The data for HT and NHT soybeans revealed three-year production averages of 28.8 and 30.0 bushels, respectively.  This data did include the 2004 year when a frost occurring on August 20 of that year did significant damage to the final yields.  The 2004 HT and NHT soybeans averaged 22.0 and 21.5 bushels, respectively.  The three-year average prices received were calculated to be $5.79 and $5.87 with a slight advantage for the conventional or NHT soybeans.  Average gross income per acre was also slightly in favor of the NHT at $177.75 with the HT averaging $176.89 for the three-year period.

 

The combination of seed and chemical cost for the HT soybeans was $39.46 per acre while the NHT soybeans registered a slightly higher cost at $39.49 per acre.  Total direct costs per acre favored the HT varieties at $114.18 with the NHT combining for an average total of $119.53 per acre.  Total costs continued on this track with the HT soybeans at $141.78 per acre compared to the NHT soybeans at $147.01 per acre.  Total net return excluding the direct and counter-cyclical payments favored the HT soybeans at $35.11 per acre which was an advantage of $4.37 per acre over the NHT varieties.  The direct and counter-cyclical payments were very similar for the HT and NHT soybeans with per acre incomes of $10.62 and $10.47, respectively.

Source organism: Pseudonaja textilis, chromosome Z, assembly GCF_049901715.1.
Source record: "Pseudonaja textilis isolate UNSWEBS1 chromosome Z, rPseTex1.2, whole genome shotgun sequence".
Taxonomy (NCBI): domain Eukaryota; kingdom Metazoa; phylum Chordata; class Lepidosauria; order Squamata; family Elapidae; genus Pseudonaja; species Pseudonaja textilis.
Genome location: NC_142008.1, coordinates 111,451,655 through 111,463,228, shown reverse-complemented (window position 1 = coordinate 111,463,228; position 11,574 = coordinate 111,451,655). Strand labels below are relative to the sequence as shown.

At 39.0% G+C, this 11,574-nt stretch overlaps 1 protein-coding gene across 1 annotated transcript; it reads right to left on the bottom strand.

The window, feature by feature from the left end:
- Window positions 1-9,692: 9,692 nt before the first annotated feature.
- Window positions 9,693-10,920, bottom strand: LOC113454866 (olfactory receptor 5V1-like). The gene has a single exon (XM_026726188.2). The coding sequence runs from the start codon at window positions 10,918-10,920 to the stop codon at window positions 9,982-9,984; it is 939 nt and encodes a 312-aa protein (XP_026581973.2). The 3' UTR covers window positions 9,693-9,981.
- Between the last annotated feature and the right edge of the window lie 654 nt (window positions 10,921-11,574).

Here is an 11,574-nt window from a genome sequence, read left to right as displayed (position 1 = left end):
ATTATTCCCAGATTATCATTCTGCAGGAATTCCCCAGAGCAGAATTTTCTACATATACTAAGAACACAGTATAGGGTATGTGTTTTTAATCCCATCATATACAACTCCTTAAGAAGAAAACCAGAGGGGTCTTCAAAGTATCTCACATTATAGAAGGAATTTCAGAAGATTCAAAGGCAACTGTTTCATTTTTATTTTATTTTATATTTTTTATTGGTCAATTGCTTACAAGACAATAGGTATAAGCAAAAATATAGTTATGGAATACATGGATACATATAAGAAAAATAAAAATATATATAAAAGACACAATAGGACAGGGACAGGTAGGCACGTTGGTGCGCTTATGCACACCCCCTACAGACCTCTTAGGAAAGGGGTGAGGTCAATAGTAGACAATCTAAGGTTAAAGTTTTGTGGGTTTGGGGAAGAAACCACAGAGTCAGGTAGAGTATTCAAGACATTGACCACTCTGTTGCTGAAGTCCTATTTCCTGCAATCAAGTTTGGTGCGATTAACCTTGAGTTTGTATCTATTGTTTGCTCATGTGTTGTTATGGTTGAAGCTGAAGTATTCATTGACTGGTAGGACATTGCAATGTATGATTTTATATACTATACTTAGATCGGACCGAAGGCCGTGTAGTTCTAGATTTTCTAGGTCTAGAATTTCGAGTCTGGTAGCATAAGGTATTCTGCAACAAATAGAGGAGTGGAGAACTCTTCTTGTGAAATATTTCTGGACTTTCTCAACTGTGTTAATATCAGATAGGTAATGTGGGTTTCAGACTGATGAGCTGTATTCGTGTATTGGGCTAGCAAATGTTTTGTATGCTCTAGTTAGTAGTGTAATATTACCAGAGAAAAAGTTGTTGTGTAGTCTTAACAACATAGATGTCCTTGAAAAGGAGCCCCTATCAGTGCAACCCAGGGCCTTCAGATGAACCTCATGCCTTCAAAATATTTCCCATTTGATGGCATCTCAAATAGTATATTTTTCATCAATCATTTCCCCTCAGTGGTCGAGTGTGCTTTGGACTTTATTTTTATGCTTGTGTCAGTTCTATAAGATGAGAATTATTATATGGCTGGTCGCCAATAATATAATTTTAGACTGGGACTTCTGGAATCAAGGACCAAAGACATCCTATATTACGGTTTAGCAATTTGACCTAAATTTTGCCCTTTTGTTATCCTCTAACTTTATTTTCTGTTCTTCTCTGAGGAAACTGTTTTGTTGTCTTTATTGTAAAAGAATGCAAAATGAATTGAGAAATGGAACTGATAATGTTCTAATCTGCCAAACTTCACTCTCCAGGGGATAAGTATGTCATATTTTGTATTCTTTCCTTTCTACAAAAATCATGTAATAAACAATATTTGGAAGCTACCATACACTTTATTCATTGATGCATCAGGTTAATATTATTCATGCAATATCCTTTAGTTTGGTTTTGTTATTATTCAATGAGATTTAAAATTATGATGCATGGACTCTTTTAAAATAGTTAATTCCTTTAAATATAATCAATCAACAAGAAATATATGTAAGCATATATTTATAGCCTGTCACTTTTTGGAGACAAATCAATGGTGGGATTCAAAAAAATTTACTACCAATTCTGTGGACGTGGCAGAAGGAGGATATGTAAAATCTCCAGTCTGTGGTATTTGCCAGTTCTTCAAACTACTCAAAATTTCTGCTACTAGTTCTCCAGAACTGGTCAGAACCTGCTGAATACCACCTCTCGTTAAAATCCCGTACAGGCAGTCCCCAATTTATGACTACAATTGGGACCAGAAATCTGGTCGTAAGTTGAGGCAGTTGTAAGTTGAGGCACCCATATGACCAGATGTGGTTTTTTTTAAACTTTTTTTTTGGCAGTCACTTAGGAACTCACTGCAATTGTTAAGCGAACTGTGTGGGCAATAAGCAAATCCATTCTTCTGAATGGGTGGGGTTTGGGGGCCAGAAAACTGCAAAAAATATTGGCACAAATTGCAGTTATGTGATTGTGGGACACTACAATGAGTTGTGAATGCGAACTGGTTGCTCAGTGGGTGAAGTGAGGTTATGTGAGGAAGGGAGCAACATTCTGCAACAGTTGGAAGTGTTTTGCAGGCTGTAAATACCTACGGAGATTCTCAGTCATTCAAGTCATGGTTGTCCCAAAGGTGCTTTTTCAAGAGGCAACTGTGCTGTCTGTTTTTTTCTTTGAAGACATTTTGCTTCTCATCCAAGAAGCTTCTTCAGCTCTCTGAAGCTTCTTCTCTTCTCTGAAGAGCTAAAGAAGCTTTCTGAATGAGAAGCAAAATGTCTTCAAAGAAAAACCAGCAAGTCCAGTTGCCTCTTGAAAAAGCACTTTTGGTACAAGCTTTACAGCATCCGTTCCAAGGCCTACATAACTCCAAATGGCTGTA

When a $35.00 charge per acre was added to cover operator labor or management and principal payments and the miscellaneous income per acre was also included, the projected breakeven yields at a CCC loan rate of $4.51 per bushel were then calculated to be 34.6 and 37.7 bushels respectively for the HT and NHT soybeans.  At prices of $5.79 and $5.87 per bushel the respective breakeven yields for HT and NHT soybeans were calculated to be 27.0 and 28.9 bushels per acre.

 

In addition to the type of soybean produced, the question as to the most appropriate or profitable row width spacing is one that also arises.  The data collected over the three-year period was separated into those soybeans planted at less than 10” row spacing and those seeded at 10” to 18” row spacing.  Row spacing of less than 10” included those soybeans seeded in 10” rows where the seed is flared out from 2 to 3 inches from the center of the row, resulting in the newly established plants being only 4 to 6 inches apart in row width.